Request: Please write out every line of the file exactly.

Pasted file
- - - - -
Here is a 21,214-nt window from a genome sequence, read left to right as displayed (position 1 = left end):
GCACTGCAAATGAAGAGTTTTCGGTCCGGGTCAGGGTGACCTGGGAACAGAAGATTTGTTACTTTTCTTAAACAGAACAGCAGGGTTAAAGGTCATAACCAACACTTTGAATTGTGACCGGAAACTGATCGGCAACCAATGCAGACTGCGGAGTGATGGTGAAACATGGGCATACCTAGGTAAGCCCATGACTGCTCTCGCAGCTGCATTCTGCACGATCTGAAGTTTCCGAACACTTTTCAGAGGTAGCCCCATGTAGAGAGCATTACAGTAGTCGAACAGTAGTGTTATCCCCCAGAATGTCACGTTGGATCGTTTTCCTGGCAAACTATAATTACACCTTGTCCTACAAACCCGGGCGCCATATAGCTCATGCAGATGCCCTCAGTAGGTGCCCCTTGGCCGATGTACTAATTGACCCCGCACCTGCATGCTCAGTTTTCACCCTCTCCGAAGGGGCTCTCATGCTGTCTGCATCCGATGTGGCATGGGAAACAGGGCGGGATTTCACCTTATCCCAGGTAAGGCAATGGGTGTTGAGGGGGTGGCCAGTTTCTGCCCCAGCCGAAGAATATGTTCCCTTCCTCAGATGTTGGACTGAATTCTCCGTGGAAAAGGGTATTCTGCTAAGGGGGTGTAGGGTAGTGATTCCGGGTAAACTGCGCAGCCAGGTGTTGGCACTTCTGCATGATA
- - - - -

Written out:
Here is a 21,214-nt window from a genome sequence, read left to right as displayed (position 1 = left end):
GCACTGCAAATGAAGAGTTTTCGGTCCGGGTCAGGGTGACCTGGGAACAGAAGATTTGTTACTTTTCTTAAACAGAACAGCAGGGTTAAAGGTCATAACCAACACTTTGAATTGTGACCGGAAACTGATCGGCAACCAATGCAGACTGCGGAGTGATGGTGAAACATGGGCATACCTAGGTAAGCCCATGACTGCTCTCGCAGCTGCATTCTGCACGATCTGAAGTTTCCGAACACTTTTCAGAGGTAGCCCCATGTAGAGAGCATTACAGTAGTCGAACAGTAGTGTTATCCCCCAGAATGTCACGTTGGATCGTTTTCCTGGCAAACTATAATTACACCTTGTCCTACAAACCCGGGCGCCATATAGCTCATGCAGATGCCCTCAGTAGGTGCCCCTTGGCCGATGTACTAATTGACCCCGCACCTGCATGCTCAGTTTTCACCCTCTCCGAAGGGGCTCTCATGCTGTCTGCATCCGATGTGGCATGGGAAACAGGGCGGGATTTCACCTTATCCCAGGTAAGGCAATGGGTGTTGAGGGGGTGGCCAGTTTCTGCCCCAGCCGAAGAATATGTTCCCTTCCTCAGATGTTGGACTGAATTCTCCGTGGAAAAGGGTATTCTGCTAAGGGGGTGTAGGGTAGTGATTCCGGGTAAACTGCGCAGCCAGGTGTTGGCACTTCTGCATGATA